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"Good cholesterol" can reduce problems after a stroke

27th November 2007

People are at increased risk of disability and memory loss after a stroke if they have low levels of "good" cholesterol, according to new research.

The study also showed that high levels of homocysteine, an amino acid found in meat, can increase risk levels.

Researchers tested 3,680 people who had suffered a mild or moderate stroke over a two year period and found that people with low levels of "good" high-density lipoproteins (HDL) or those who had high levels of homocysteine were twice as likely to develop problems.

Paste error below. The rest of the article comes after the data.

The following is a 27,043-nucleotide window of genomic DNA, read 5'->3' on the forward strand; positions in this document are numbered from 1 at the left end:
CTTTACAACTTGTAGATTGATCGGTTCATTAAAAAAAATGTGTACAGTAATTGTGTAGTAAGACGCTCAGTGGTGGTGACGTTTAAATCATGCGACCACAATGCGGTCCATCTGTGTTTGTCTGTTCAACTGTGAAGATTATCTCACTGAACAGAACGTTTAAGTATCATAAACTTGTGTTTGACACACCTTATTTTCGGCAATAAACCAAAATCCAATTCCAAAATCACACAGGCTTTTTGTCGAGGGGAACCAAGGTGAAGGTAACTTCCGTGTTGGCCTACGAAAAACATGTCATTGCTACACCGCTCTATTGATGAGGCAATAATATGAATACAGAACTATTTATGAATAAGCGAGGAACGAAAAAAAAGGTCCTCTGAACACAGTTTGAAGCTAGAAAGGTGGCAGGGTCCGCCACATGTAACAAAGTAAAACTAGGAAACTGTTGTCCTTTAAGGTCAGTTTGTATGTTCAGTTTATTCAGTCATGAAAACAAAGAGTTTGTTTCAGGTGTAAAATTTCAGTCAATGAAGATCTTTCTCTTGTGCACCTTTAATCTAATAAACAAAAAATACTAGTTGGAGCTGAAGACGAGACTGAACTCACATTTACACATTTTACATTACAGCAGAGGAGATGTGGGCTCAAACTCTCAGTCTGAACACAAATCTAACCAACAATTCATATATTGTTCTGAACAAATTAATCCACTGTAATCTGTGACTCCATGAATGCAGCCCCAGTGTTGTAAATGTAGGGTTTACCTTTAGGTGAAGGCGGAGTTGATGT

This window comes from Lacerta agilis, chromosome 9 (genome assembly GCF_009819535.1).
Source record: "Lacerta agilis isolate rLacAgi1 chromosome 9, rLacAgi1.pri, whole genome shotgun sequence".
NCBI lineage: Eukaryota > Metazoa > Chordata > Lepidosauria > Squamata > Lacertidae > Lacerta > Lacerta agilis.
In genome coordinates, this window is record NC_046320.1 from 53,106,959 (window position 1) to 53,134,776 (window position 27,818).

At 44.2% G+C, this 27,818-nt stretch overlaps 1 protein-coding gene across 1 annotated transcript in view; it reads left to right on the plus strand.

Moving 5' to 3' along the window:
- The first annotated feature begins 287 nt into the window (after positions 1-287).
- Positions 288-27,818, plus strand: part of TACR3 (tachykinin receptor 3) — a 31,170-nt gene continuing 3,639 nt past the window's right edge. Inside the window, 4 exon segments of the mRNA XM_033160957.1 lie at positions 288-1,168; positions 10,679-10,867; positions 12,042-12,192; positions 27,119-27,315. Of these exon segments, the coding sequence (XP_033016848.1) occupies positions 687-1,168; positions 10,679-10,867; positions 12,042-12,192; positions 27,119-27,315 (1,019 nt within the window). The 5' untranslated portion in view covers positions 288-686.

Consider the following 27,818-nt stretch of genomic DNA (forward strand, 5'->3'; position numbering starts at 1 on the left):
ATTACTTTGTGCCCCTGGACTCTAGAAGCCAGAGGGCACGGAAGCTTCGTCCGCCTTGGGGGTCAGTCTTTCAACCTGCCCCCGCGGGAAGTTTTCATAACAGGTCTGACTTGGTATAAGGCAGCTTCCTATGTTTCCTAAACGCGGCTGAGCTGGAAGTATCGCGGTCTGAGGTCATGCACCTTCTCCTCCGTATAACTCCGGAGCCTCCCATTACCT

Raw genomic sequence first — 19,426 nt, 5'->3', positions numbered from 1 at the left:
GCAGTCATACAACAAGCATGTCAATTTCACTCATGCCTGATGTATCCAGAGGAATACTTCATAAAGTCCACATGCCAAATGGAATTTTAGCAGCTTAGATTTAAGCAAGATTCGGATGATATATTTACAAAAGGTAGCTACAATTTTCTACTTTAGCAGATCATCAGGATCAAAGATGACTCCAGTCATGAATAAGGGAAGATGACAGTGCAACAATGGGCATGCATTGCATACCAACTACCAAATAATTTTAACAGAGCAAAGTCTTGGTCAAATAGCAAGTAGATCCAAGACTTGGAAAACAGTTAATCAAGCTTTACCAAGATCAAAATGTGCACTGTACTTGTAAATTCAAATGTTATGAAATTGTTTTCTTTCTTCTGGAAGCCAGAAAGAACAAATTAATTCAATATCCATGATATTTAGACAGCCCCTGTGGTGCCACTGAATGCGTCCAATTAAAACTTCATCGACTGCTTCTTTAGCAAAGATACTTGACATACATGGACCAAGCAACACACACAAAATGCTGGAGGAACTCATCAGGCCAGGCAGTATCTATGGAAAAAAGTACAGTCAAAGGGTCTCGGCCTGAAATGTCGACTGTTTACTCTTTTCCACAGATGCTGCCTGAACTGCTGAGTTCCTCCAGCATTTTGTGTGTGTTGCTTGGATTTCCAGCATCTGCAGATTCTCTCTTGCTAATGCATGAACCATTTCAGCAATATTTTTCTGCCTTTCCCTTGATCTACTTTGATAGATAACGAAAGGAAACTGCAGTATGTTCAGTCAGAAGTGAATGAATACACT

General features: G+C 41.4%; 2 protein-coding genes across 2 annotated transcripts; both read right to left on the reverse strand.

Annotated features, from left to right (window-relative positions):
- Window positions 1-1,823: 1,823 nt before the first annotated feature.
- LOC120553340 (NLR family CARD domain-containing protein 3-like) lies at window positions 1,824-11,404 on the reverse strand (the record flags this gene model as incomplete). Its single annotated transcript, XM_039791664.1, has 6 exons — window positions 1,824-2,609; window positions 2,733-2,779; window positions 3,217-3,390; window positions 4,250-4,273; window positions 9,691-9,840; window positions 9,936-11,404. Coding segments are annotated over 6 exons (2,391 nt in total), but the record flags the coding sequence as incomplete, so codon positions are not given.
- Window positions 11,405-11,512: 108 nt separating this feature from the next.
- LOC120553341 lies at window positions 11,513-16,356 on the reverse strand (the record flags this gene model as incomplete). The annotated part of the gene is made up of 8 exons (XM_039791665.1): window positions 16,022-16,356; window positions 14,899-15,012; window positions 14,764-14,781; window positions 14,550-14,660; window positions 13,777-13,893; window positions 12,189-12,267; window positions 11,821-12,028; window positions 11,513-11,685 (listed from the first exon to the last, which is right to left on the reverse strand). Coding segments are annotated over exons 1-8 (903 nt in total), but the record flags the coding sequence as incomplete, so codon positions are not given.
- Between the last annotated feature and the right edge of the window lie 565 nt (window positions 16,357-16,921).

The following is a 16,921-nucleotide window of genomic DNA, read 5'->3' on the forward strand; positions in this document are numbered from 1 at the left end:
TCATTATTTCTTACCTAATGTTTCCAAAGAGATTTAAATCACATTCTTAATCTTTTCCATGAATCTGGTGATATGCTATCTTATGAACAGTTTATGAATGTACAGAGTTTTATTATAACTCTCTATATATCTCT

Dr George Newman, who conducted the study with the Einstein Healthcare Network in Philadelphia, noted that stroke recovery was most difficult for those over 57 with high homocysteine levels.

He continued to say that it is unclear why these factors lead to slow recovery after a stroke and that more research is needed.

According to Heart UK, 40 per cent of strokes can be attributed to high cholesterol levels.

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